Poor Reporting

To whom it may concern,

I just read a news story posted by your editorial team at the following URL:

http://www.kirotv.com/news/14652077/detail.html (pops)

You should be sincerely embarrassed by the poor quality of the writing and editing that went into the publication of that article. The need to quickly report on current events should not be trumped by the need to use language properly. The “understandability” of the article suffers greatly, and your credibility as an authoritative source of news likewise suffers.

If you look at the third and fourth “paragraphs” (which I must put in quotes, because they are not paragraphs in the true sense), you’ll see that the second “paragraph” merely attempts to reiterate what the first “paragraph” states, but fails to do so because the terms are inconsistent:

“The other plane, a single-engine Cessna 182, landed at Thun Field in Puyallup, about 10 miles southeast of Tacoma, with damage to the housing of one of its landing gears, Federal Aviation Administration spokesman Allen Kenitzer said.

“Kenitzer said that plane had damage to its landing gear.”

It remains unclear if the housing to one of the landing gears’ housings is damaged, one of the landing gears itself is damage, or if the landing gear in general is somehow damaged. The relevance of this information to the actual story is questionable in any respect. One would presume the item of interest would be the survival of the two individuals in the plane that actually crashed. That item is not mentioned, of course, until the tersely worded last sentence of the article.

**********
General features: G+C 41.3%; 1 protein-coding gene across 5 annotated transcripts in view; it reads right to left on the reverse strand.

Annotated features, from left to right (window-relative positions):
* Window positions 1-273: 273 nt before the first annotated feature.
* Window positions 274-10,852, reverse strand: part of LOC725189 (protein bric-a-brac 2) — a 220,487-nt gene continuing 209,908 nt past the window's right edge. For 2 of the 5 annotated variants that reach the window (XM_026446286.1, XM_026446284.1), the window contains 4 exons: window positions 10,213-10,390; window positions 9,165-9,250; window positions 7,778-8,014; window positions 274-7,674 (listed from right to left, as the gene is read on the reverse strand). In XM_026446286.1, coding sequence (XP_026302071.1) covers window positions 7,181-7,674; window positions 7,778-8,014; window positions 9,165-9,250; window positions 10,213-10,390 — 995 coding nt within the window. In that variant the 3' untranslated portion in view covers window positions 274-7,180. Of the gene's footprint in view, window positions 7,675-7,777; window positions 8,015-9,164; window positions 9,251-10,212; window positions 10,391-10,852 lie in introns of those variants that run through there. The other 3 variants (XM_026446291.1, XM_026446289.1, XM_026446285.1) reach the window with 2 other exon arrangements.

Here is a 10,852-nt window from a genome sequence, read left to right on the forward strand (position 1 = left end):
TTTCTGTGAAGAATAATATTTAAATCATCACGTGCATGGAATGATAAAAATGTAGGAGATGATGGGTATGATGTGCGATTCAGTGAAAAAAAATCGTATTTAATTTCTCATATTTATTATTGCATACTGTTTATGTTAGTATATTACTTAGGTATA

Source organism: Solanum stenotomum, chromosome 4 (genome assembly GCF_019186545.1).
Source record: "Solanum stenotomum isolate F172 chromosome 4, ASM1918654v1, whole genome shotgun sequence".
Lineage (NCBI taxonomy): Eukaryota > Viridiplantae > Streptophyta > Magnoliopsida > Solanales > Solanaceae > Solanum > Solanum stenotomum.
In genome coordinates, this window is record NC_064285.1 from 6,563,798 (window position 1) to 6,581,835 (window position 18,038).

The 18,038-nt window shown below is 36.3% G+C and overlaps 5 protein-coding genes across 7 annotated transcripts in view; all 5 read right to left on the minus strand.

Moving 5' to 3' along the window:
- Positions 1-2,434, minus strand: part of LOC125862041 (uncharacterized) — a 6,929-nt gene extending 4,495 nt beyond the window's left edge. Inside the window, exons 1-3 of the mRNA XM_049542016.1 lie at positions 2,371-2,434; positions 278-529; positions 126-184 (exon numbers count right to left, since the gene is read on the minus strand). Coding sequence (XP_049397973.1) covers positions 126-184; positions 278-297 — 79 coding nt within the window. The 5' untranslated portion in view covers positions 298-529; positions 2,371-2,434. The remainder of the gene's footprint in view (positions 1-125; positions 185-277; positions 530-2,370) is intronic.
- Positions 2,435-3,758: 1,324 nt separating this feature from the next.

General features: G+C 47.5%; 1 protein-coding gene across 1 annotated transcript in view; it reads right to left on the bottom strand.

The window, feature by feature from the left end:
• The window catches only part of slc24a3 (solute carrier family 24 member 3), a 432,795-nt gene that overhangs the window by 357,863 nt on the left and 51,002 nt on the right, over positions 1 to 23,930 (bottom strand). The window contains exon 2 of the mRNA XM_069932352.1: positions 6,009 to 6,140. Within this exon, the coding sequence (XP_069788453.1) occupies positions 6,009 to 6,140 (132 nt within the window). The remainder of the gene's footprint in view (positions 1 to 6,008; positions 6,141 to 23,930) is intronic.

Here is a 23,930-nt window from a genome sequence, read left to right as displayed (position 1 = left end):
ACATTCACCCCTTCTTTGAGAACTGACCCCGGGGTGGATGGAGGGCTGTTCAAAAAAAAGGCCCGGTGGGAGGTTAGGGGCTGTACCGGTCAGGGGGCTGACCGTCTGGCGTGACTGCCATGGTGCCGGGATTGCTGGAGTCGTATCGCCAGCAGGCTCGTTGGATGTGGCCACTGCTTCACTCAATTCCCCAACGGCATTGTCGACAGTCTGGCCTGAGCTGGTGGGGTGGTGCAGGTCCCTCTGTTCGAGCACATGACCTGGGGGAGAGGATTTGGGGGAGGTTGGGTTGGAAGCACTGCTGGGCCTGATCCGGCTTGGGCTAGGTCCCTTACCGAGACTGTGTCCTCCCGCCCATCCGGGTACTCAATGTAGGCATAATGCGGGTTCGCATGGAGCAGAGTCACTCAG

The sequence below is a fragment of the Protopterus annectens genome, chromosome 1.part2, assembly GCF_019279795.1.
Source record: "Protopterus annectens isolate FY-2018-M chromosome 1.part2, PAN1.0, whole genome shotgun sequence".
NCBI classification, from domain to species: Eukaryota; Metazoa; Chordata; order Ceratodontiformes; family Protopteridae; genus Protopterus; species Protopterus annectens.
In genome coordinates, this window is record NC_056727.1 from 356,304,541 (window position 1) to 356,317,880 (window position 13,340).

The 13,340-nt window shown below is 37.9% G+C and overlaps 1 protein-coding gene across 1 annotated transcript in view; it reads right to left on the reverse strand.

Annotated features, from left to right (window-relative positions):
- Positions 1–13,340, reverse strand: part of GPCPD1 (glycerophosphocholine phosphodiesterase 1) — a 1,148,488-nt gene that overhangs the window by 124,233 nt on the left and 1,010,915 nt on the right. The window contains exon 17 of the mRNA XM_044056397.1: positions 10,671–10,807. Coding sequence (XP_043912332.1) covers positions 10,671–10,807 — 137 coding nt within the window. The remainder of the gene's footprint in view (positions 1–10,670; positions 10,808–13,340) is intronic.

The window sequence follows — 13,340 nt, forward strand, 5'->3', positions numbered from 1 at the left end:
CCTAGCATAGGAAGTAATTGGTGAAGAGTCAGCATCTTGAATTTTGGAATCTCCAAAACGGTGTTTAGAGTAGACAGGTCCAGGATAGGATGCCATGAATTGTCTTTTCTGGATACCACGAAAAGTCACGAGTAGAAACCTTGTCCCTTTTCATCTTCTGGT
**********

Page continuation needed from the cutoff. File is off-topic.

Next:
Of the fifteen “paragraphs” in the article, only one had more than one sentence in it. If you think back to grade-school grammar, you may recall that paragraphs are supposed to have a structure, with an introduction, supporting statements and a conclusion. In general this article could be more accurately described as an itemized list of points rather than prose in any sense of the term. To your credit, though, I don’t spot any sentence fragments among the otherwise appalling example of writing you have posted on your web site. Also notable is the correct use of “its” where appropriate.

“Paragraphs” seven through eleven all begin with variants of “[Bud] Williams (said, told, etc.)…” This is another excellent example of why you should attempt to structure your writing in real paragraphs as the repetitious and staccato nature of the writing makes the reading of the article tedious. The only positive note on this section of the article is that some attempt is made to avoid verbatim repetition of the sentences.

By the way, I am a computer programmer by profession and a mathematician by training, so by rights, I should not have a better grasp of language and of writing than those who ply their trade in it. In summary, please stop attempting to dumb-down your writing and your audience, and perhaps consider taking some writing classes at your local college.

Mike Litherland

Note: This is pretty obviously an email I sent to the kirotv.com editorial email account. It was summarily rejected by their mail server, which perhaps goes to show how interested they are in the accuracy and editorial content of their articles. The article snippits above are copyright, but their fair use is permitted here under provisions of U.S. law regarding review. I did save the entire article locally, in case the sneaky buggers decide to change it.